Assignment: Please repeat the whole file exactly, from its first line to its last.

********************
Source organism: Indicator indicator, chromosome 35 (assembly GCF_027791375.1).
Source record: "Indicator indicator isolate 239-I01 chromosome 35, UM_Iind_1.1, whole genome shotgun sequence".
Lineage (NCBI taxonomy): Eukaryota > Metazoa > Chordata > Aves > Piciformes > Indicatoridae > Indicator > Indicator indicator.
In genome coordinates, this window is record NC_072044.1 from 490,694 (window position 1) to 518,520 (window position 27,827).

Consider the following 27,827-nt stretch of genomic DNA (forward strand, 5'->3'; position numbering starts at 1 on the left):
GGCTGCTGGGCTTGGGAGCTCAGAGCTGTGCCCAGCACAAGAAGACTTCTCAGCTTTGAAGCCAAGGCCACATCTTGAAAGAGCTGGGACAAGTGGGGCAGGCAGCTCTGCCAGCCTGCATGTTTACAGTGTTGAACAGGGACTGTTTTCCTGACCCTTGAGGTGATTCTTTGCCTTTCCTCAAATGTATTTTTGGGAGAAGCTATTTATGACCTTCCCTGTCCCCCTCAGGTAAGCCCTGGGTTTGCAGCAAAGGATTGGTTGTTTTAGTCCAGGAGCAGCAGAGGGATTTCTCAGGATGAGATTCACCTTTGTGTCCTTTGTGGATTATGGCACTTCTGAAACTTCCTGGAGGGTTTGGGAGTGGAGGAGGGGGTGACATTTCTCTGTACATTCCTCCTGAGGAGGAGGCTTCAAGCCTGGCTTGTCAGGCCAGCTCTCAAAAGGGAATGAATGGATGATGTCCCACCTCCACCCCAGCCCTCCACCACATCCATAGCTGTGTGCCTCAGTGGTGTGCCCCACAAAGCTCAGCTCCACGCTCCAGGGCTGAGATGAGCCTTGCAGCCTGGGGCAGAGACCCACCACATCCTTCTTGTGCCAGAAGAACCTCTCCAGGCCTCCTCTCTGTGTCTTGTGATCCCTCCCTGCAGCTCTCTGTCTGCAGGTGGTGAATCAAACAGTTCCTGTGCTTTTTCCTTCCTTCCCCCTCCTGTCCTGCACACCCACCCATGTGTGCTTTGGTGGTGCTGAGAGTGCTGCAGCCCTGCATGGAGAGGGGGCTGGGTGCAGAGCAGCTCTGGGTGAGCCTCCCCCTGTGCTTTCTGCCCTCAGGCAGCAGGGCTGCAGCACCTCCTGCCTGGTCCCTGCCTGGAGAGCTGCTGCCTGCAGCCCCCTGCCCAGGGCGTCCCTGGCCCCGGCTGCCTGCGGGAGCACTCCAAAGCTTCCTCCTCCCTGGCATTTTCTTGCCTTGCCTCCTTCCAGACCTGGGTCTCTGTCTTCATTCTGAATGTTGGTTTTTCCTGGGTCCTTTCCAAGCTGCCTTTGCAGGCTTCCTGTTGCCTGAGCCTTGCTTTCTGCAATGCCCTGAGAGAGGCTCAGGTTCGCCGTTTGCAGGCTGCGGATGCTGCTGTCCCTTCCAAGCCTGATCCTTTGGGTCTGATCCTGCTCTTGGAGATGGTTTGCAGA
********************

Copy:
Source organism: Indicator indicator, chromosome 35 (assembly GCF_027791375.1).
Source record: "Indicator indicator isolate 239-I01 chromosome 35, UM_Iind_1.1, whole genome shotgun sequence".
Lineage (NCBI taxonomy): Eukaryota > Metazoa > Chordata > Aves > Piciformes > Indicatoridae > Indicator > Indicator indicator.
In genome coordinates, this window is record NC_072044.1 from 490,694 (window position 1) to 518,520 (window position 27,827).

Consider the following 27,827-nt stretch of genomic DNA (forward strand, 5'->3'; position numbering starts at 1 on the left):
GGCTGCTGGGCTTGGGAGCTCAGAGCTGTGCCCAGCACAAGAAGACTTCTCAGCTTTGAAGCCAAGGCCACATCTTGAAAGAGCTGGGACAAGTGGGGCAGGCAGCTCTGCCAGCCTGCATGTTTACAGTGTTGAACAGGGACTGTTTTCCTGACCCTTGAGGTGATTCTTTGCCTTTCCTCAAATGTATTTTTGGGAGAAGCTATTTATGACCTTCCCTGTCCCCCTCAGGTAAGCCCTGGGTTTGCAGCAAAGGATTGGTTGTTTTAGTCCAGGAGCAGCAGAGGGATTTCTCAGGATGAGATTCACCTTTGTGTCCTTTGTGGATTATGGCACTTCTGAAACTTCCTGGAGGGTTTGGGAGTGGAGGAGGGGGTGACATTTCTCTGTACATTCCTCCTGAGGAGGAGGCTTCAAGCCTGGCTTGTCAGGCCAGCTCTCAAAAGGGAATGAATGGATGATGTCCCACCTCCACCCCAGCCCTCCACCACATCCATAGCTGTGTGCCTCAGTGGTGTGCCCCACAAAGCTCAGCTCCACGCTCCAGGGCTGAGATGAGCCTTGCAGCCTGGGGCAGAGACCCACCACATCCTTCTTGTGCCAGAAGAACCTCTCCAGGCCTCCTCTCTGTGTCTTGTGATCCCTCCCTGCAGCTCTCTGTCTGCAGGTGGTGAATCAAACAGTTCCTGTGCTTTTTCCTTCCTTCCCCCTCCTGTCCTGCACACCCACCCATGTGTGCTTTGGTGGTGCTGAGAGTGCTGCAGCCCTGCATGGAGAGGGGGCTGGGTGCAGAGCAGCTCTGGGTGAGCCTCCCCCTGTGCTTTCTGCCCTCAGGCAGCAGGGCTGCAGCACCTCCTGCCTGGTCCCTGCCTGGAGAGCTGCTGCCTGCAGCCCCCTGCCCAGGGCGTCCCTGGCCCCGGCTGCCTGCGGGAGCACTCCAAAGCTTCCTCCTCCCTGGCATTTTCTTGCCTTGCCTCCTTCCAGACCTGGGTCTCTGTCTTCATTCTGAATGTTGGTTTTTCCTGGGTCCTTTCCAAGCTGCCTTTGCAGGCTTCCTGTTGCCTGAGCCTTGCTTTCTGCAATGCCCTGAGAGAGGCTCAGGTTCGCCGTTTGCAGGCTGCGGATGCTGCTGTCCCTTCCAAGCCTGATCCTTTGGGTCTGATCCTGCTCTTGGAGATGGTTTGCAGA